The Ould Nagi case, then, is quite cosmetic, especially given that the funds in question were embezzeled in 2001 and 2002. Ould Abdel Aziz has gone a binge for sacking members of government for corruption or incompetence, causing a grave sense of insecurity and paranoia in the ranks. After the December kidnappings, he moved to sack military men for slipping up on the anti-terror front. The result has been increasing dissatisfaction in the barracks. The “Ould Nagi Pandora’s Box” appears to have set ill at east both those with dirty records and accounts with the opposition.
Update: For the non-Arabic-speakers: Nasser at Dekhnstan has an English transcription of the video. His post includes notes on Mogaya’s repeated references to Gen. Ould Abdel Aziz’s Moroccan family connections and calling him out on practically any issue one can think of. Readers will also enjoy her lines smashing the myth of Ould Abdel Aziz as “the president of the poor,” a label shown to be spurious earlier this autumn by Ould Abdel Aziz’s own inattention.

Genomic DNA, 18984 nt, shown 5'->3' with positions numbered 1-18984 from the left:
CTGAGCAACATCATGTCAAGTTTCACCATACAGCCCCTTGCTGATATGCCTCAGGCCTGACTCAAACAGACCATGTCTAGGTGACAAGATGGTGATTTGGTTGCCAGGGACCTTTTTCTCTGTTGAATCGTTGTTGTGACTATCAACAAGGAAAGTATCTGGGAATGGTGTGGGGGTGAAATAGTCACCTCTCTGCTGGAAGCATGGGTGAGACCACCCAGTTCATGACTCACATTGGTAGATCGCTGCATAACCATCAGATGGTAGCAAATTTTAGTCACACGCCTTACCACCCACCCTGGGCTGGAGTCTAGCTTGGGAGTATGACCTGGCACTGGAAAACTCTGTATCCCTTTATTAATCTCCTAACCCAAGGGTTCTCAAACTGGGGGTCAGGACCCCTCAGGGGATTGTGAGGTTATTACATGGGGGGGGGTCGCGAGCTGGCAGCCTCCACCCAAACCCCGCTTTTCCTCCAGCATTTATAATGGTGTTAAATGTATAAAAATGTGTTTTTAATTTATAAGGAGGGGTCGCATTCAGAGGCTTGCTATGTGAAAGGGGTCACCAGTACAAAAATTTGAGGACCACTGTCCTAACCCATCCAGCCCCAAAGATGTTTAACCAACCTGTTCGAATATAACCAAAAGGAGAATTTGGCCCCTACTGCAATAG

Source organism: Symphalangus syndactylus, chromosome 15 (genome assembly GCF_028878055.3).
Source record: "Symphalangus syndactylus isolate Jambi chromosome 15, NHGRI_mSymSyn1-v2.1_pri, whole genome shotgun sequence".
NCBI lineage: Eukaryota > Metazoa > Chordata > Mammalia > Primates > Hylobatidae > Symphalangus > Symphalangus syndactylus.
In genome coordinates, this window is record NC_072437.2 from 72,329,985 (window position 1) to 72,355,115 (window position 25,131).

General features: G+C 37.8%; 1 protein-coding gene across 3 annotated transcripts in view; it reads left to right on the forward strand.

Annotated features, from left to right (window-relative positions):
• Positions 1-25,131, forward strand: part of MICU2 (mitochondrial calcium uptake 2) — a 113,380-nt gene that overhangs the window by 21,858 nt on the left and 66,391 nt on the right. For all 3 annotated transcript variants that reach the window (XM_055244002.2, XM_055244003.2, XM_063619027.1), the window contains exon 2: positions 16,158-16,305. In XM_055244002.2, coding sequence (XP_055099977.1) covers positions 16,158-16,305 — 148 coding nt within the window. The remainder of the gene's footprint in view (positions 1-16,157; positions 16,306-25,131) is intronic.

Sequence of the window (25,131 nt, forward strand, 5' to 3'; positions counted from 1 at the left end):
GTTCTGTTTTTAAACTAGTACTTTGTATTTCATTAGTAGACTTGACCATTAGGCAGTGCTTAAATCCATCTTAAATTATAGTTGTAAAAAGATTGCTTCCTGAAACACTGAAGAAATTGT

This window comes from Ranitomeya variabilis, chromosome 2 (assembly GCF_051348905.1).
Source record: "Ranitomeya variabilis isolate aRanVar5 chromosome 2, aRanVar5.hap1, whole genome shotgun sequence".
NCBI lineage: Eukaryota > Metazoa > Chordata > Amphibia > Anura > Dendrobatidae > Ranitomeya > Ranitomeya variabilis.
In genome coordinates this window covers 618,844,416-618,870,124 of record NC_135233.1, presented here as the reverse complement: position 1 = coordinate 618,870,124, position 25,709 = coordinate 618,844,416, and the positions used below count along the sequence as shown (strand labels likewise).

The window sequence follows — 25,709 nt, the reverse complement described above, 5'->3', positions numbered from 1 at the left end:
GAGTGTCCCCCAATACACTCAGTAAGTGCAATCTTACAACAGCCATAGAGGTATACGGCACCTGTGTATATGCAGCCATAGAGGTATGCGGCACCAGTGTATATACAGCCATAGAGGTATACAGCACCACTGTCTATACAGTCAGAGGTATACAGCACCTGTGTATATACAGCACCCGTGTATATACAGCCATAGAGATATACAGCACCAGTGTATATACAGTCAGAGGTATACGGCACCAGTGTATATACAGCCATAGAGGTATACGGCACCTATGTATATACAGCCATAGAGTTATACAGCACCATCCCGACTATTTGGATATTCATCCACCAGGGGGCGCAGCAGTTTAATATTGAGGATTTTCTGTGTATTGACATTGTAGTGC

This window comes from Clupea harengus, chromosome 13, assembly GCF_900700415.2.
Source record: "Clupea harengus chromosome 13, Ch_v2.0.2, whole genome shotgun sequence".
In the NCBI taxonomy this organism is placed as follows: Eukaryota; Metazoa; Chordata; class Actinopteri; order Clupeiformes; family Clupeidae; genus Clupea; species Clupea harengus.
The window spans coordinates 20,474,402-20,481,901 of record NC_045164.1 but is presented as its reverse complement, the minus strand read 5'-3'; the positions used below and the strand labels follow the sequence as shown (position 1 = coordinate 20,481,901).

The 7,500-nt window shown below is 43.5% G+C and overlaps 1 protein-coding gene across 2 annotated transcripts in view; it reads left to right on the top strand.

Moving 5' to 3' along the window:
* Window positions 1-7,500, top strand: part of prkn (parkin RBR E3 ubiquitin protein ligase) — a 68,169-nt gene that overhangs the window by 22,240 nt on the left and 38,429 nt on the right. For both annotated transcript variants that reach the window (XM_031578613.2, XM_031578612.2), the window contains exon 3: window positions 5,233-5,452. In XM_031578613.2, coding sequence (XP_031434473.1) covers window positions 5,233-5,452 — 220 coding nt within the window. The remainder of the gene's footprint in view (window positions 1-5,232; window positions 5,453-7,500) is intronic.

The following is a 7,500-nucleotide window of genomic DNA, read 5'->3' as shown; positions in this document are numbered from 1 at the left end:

I should like to direct my readers to a fellow Bostonian blogger, of Mauritanian origins, writing especially on the Ould Abdel Aziz’s government’s attacks on Hanevy Ould Dahah of Taqadoumy, which remain on going. Hanevy has been locked up, been due for release and then locked right back up again for around six months or so. He is the editor of Taqadoumy. He is on the fourth day of a hunger strike at the moment. The blog’s clever title is Dekhnstan.